Drug to stop recurrence of cancer


Researchers single out Quisinostat

Friday May 29 2020

A relapse or recurrence is one of the major post-cancer treatment concerns that patients have to contend with.

This is because despite receiving the best and most advanced forms of cancer treatment, there is always a chance that a relapse occur. Usually, a relapse occurs when a few original cancerous cells survive the initial treatment.

A relapse may also occur if the cancer cells had spread to other parts of the body or were too limited or too small to be detected during follow- up treatment, therapy and monitoring. These surviving cells then go on to grow into a new cancerous tumour. Over the years, targeting, trapping or eliminating uncontrolled self-renewing cancerous cells has proven difficult and challenging. But now, a drug that may be clinically well-tolerated in cancer patients has been identified as a possible intervention in the prevention of cancer relapse after treatment. The experimental drug known as Quisinostat was singled out by researchers from the Francis Crick Institute.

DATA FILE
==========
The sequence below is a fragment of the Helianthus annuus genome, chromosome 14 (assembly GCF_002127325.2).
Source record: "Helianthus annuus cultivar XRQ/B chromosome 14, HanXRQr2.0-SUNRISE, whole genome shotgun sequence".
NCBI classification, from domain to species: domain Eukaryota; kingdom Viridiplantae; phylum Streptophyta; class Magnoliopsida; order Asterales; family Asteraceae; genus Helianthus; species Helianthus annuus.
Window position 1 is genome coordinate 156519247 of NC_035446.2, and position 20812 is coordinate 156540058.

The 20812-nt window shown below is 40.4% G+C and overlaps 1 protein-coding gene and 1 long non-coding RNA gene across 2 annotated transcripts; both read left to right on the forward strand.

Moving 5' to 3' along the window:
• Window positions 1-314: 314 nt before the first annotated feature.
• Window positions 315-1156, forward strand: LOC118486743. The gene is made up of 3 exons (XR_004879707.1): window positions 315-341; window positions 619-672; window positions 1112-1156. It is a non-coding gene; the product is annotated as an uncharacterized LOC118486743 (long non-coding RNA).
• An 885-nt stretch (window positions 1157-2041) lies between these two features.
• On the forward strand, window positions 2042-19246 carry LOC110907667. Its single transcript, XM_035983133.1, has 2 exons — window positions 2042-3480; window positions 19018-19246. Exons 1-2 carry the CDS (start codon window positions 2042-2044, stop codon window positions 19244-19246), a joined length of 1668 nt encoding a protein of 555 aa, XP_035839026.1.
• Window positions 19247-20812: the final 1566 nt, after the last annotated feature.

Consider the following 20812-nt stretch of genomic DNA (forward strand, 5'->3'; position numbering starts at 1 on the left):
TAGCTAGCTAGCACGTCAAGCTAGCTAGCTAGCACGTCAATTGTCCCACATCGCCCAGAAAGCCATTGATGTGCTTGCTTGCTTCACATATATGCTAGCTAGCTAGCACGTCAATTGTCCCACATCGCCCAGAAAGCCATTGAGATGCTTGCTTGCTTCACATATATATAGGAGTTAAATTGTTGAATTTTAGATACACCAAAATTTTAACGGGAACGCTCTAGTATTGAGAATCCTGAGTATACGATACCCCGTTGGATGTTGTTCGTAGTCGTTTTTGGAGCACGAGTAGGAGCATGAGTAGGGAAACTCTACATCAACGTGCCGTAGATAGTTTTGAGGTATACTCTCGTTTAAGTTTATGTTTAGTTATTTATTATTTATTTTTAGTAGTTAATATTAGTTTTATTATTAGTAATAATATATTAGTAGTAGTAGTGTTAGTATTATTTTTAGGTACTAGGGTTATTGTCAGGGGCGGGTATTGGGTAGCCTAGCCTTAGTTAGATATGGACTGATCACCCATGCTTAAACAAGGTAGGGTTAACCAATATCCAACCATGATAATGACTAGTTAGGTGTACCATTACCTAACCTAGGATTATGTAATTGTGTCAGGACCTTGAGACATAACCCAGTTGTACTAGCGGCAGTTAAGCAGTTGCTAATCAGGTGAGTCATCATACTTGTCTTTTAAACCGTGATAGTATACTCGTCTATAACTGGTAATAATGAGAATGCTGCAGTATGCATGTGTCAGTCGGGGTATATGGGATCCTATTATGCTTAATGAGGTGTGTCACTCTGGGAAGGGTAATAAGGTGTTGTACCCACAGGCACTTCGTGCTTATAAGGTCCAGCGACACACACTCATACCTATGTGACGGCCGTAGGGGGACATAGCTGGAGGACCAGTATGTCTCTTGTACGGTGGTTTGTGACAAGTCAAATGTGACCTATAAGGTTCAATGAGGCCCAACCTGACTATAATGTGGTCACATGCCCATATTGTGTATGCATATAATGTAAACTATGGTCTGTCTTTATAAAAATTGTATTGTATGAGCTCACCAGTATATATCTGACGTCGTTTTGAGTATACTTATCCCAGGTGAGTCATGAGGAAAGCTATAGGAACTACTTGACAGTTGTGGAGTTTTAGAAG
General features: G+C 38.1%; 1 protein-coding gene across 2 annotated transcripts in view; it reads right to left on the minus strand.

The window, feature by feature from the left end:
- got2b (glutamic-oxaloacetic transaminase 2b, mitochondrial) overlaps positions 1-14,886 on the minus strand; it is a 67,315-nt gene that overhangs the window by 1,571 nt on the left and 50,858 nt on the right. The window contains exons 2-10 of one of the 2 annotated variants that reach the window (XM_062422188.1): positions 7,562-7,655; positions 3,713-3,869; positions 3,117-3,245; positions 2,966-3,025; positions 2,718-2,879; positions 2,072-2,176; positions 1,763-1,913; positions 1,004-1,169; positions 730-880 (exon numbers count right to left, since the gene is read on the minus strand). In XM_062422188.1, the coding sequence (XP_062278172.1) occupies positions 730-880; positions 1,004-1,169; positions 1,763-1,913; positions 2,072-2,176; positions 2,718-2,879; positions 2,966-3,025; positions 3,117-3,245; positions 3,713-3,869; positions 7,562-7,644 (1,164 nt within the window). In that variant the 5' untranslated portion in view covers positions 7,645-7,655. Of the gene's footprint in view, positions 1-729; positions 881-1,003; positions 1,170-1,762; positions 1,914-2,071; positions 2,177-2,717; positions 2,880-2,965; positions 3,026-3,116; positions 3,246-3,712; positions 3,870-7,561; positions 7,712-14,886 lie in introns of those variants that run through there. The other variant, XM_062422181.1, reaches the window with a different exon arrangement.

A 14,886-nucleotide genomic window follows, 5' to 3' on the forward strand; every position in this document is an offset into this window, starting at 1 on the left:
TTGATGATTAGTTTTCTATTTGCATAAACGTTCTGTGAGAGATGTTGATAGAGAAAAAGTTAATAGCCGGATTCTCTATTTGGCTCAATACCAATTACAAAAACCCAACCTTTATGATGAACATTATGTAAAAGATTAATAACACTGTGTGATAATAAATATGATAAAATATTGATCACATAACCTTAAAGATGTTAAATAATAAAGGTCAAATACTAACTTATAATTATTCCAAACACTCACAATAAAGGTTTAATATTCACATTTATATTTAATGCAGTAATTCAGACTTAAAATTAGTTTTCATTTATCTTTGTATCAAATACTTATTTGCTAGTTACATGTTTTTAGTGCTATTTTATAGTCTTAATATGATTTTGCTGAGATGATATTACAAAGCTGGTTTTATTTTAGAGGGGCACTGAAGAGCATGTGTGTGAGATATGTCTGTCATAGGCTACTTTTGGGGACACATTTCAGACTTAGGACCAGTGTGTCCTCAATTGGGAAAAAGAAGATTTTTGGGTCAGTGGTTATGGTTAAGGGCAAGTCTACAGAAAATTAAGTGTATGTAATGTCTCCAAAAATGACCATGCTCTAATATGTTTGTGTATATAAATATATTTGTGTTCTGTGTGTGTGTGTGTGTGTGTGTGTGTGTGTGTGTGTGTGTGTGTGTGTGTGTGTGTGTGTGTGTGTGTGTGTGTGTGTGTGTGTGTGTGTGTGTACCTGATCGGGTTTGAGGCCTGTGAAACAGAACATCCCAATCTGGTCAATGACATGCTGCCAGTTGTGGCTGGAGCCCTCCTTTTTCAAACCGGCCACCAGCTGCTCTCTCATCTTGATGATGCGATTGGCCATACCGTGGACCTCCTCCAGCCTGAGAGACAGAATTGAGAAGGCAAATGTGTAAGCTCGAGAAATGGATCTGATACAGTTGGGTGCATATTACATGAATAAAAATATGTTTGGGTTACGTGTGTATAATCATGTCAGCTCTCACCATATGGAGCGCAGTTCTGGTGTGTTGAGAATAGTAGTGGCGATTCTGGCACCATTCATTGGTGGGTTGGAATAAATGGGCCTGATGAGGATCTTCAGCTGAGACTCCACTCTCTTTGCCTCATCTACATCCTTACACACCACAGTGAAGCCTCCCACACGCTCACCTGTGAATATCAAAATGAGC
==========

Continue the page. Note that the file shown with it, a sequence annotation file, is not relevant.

In the first stage of the drug’s trials, Quisinostat was found to be capable of stopping the regrowth of cancer tumours after the initial treatment. It was also found to be capable of preventing expansion of surviving human cancer cells in culture. “This drug works by increasing the amount of a protein called histone H1.0 within the tumour cells. The protein histone H1.0 stops the cancer from replicating and subsequently puts a stop to tumour growth,” said the study report published in the medical journal Nature Communications. The researchers tested the drug on mice and human patient cells. When tested on mice, the drug was found to stop tumour growth. When it was tested on cells taken from cancer patients, Quisinostat trapped cancerous cells in a non-dividing state. This was recorded on patients with breast cancer, lung cancer and pancreatic cancer. “This drug worked by disabling the cells that lead to long-term cancer growth and drive the recurrence of cancer. It is most likely going to be more effective than commonly used drugs that inhibit tumour growth,” said Dr Cristina Morales, the Principal Laboratory Research Scientist in the Cancer Epigenetics Laboratory, who led the study.